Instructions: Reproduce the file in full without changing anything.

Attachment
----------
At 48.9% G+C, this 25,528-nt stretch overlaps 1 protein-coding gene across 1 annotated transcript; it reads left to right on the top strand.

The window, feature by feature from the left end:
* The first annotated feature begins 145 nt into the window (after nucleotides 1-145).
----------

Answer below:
At 48.9% G+C, this 25,528-nt stretch overlaps 1 protein-coding gene across 1 annotated transcript; it reads left to right on the top strand.

The window, feature by feature from the left end:
* The first annotated feature begins 145 nt into the window (after nucleotides 1-145).